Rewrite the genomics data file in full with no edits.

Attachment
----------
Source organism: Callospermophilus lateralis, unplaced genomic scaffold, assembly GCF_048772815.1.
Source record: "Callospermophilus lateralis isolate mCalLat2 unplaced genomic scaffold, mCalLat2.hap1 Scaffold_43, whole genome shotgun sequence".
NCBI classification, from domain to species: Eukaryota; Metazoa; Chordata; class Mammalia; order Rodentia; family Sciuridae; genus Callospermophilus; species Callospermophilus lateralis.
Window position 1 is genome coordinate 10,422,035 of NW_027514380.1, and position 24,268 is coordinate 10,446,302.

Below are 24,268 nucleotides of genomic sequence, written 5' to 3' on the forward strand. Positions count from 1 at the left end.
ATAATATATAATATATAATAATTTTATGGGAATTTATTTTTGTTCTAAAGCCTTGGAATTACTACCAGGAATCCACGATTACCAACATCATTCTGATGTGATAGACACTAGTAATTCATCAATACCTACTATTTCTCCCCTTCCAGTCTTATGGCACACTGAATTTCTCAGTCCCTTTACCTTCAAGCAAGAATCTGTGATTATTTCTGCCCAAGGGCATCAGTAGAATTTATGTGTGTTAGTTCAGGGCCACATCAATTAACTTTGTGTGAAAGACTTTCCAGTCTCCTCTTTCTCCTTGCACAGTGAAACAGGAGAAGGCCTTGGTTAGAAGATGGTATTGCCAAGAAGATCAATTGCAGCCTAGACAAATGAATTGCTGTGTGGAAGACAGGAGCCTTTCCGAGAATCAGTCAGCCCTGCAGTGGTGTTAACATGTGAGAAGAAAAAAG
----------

Source organism: Callospermophilus lateralis, unplaced genomic scaffold, assembly GCF_048772815.1.
Source record: "Callospermophilus lateralis isolate mCalLat2 unplaced genomic scaffold, mCalLat2.hap1 Scaffold_43, whole genome shotgun sequence".
NCBI classification, from domain to species: Eukaryota; Metazoa; Chordata; class Mammalia; order Rodentia; family Sciuridae; genus Callospermophilus; species Callospermophilus lateralis.
Window position 1 is genome coordinate 10,422,035 of NW_027514380.1, and position 24,268 is coordinate 10,446,302.

Below are 24,268 nucleotides of genomic sequence, written 5' to 3' on the forward strand. Positions count from 1 at the left end.
ATAATATATAATATATAATAATTTTATGGGAATTTATTTTTGTTCTAAAGCCTTGGAATTACTACCAGGAATCCACGATTACCAACATCATTCTGATGTGATAGACACTAGTAATTCATCAATACCTACTATTTCTCCCCTTCCAGTCTTATGGCACACTGAATTTCTCAGTCCCTTTACCTTCAAGCAAGAATCTGTGATTATTTCTGCCCAAGGGCATCAGTAGAATTTATGTGTGTTAGTTCAGGGCCACATCAATTAACTTTGTGTGAAAGACTTTCCAGTCTCCTCTTTCTCCTTGCACAGTGAAACAGGAGAAGGCCTTGGTTAGAAGATGGTATTGCCAAGAAGATCAATTGCAGCCTAGACAAATGAATTGCTGTGTGGAAGACAGGAGCCTTTCCGAGAATCAGTCAGCCCTGCAGTGGTGTTAACATGTGAGAAGAAAAAAG